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Date of Graduation
Master of Fine Arts (MFA)
School of Art, Design and Art History
William H. Wightman
White Noise investigates moments when white supremacist ideology injects itself into the conversation about American Identity and American History in an attempt to co- opt those definitions and control the conversation. The exhibition considers the effects of this identity crisis on American identity, white identity, American history, and family unity. The exhibition looks at these issues through the lens of the Virginia Historical Markers program, Civil War Re-enactment, contemporary white identity politics and supremacy, monuments, educational history museums, and the artist’s personal narrative about white supremacy as it relates to his own sense of loyalty and connection to his family. By weaving a personal narrative of division and loss caused by these racist ideologies, into a wider narrative of loss and destruction caused by white supremacy the artists hopes to open a dialogue about the damage that white supremacy causes, both to the people it targets, and to the humanity, culture, and identity of its proponents and those they supposedly identify with.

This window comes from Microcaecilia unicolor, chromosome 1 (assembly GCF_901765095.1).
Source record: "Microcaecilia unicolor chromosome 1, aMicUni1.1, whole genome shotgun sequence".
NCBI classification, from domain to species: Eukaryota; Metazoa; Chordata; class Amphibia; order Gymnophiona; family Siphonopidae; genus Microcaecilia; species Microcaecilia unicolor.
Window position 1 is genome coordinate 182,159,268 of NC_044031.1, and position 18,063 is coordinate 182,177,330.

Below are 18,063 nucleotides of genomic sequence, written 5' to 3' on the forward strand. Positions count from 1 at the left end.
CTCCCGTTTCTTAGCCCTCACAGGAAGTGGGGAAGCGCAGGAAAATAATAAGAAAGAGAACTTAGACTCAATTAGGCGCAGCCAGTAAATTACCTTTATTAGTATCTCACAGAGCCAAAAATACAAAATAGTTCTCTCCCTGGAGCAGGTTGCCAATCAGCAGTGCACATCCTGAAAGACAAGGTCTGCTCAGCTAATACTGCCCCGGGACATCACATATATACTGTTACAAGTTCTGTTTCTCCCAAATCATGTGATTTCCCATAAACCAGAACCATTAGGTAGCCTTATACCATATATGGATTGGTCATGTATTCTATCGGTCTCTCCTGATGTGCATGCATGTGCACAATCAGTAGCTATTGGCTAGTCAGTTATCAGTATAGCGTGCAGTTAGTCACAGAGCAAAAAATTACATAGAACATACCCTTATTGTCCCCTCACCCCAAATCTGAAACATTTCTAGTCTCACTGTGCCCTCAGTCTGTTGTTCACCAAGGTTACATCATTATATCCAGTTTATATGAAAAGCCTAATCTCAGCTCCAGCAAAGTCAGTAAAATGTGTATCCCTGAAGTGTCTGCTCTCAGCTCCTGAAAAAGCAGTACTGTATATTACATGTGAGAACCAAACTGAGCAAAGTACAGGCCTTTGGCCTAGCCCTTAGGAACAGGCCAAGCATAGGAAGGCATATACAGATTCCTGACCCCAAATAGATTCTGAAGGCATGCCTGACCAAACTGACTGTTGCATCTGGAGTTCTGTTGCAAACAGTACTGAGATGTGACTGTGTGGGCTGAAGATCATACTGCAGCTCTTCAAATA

Cohen, Chris, "White Noise" (2019). Masters Theses. 600.